Being born with a facial difference has affected each of them differently. Sabrina says, she felt very alone and that CCA put an
end to that feeling soon after attending her first retreat, “I thought I was the only one who was born like this. I had never seen anyone else around me with a facial difference. I didn't find CCA until I was 16 years old and that's when I finally met others with Pfeiffer Syndrome. My 1st CCA retreat in 2005 opened a whole new world for me. It was the best feeling to meet others who looked like me and had been through the same things I have.” It has not been an easy road and has taken its emotional and mental toll. Still, Sabrina keeps her chin up saying, “Aside from the many surgeries and medical procedures, there have been social and emotional challenges as well. I have been judged by others, talked down to and discriminated against. On the other hand, being born like this inspires me to educate others about facial differences and to help spread the message that we should all be more kind and accepting of one another, regardless of how we look on the outside. Overtime, with the love, support and encouragement from my mom, I have learned to embrace my differences. I believe we are all unique in our own way.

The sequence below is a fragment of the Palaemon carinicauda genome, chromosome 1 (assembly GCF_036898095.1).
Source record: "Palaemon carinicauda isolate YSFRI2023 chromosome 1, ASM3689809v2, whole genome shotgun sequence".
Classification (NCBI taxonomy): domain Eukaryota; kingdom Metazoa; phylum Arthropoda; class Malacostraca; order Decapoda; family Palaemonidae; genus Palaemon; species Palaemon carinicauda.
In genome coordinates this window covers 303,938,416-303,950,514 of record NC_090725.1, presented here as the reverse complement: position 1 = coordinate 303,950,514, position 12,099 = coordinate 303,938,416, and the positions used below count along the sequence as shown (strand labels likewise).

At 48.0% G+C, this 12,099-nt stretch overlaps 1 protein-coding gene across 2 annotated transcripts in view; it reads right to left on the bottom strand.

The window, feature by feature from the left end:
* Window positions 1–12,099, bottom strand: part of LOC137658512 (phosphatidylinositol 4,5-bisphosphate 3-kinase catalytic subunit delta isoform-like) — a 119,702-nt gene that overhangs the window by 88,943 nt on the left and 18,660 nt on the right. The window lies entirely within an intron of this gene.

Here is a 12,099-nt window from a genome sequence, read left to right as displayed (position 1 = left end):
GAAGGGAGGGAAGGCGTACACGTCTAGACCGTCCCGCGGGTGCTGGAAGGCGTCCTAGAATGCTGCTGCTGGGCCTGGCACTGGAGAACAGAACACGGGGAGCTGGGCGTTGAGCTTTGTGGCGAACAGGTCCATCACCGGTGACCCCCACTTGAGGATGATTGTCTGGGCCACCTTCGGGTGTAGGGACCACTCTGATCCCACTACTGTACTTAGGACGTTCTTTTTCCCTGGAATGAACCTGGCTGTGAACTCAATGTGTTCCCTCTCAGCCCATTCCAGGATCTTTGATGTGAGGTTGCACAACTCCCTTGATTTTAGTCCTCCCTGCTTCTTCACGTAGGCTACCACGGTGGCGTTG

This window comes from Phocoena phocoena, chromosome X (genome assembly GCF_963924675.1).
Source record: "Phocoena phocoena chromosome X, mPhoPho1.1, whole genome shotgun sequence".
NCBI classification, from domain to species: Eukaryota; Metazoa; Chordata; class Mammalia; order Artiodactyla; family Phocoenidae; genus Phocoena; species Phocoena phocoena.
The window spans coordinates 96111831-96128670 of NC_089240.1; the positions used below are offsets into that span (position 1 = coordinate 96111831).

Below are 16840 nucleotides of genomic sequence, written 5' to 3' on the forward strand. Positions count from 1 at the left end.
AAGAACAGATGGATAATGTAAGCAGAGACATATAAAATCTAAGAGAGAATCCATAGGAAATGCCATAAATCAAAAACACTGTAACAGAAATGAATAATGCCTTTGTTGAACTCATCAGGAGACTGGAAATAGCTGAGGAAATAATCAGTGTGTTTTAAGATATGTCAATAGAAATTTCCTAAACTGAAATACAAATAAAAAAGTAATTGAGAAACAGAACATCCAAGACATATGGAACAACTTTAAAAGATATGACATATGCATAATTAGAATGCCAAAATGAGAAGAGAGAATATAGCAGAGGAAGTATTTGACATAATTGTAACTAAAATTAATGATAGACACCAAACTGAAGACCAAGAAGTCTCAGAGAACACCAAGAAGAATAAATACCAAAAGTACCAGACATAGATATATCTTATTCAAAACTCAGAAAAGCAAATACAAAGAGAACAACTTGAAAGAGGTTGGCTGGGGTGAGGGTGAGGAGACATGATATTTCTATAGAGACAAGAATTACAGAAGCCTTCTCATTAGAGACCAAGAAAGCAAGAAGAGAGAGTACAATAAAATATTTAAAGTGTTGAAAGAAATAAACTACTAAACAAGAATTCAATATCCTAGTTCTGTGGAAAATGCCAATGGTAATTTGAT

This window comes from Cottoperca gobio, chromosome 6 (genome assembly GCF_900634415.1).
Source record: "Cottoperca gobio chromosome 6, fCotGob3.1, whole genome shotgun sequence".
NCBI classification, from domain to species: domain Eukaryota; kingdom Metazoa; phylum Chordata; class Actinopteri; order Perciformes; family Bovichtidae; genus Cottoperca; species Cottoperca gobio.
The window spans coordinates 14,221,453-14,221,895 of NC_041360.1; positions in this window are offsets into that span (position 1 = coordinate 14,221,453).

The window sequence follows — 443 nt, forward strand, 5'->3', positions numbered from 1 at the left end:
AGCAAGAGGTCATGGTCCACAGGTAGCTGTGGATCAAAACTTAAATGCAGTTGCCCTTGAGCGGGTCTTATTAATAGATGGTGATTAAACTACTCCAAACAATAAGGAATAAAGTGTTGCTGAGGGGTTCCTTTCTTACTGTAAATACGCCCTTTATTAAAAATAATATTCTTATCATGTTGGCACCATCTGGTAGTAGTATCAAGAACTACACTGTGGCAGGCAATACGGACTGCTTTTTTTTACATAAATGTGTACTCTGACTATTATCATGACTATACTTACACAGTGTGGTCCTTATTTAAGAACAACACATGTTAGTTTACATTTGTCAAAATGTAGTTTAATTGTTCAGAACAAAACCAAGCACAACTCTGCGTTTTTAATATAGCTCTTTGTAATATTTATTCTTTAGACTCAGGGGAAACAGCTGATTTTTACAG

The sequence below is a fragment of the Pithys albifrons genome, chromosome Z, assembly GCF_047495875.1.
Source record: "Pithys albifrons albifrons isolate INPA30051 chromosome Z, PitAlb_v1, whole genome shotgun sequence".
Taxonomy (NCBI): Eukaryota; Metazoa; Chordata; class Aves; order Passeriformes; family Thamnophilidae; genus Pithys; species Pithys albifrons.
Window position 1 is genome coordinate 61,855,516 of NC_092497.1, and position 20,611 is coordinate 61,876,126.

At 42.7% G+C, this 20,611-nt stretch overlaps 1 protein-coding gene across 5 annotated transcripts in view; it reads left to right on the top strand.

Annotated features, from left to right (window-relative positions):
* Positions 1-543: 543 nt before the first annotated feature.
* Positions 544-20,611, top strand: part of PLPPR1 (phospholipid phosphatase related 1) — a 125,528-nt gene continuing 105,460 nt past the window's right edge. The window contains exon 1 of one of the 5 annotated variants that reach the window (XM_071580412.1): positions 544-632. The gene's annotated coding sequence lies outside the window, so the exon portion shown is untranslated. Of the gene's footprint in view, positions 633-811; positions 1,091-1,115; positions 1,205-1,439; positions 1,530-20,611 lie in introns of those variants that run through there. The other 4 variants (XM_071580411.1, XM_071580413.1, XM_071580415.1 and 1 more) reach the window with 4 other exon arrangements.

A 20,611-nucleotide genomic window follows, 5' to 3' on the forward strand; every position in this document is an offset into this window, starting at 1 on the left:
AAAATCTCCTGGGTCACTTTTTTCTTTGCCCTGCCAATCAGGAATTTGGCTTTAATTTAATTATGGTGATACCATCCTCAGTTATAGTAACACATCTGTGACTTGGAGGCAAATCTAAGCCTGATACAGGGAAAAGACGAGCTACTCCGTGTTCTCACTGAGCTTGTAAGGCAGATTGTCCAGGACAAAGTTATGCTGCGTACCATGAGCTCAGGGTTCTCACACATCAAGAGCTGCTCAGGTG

In contrast to Sabrina’s many years before finding CCA, Fred began attending Annual Retreats from a very early age. He says, “I attended my first retreat when I was 3 years old. I was very
fortunate to grow up with the organization from the beginning as it has helped me form a deeper perspective than most kids during those formative years since I was exposed to a broad variety of kids who had craniofacial differences like I did. Meeting other kids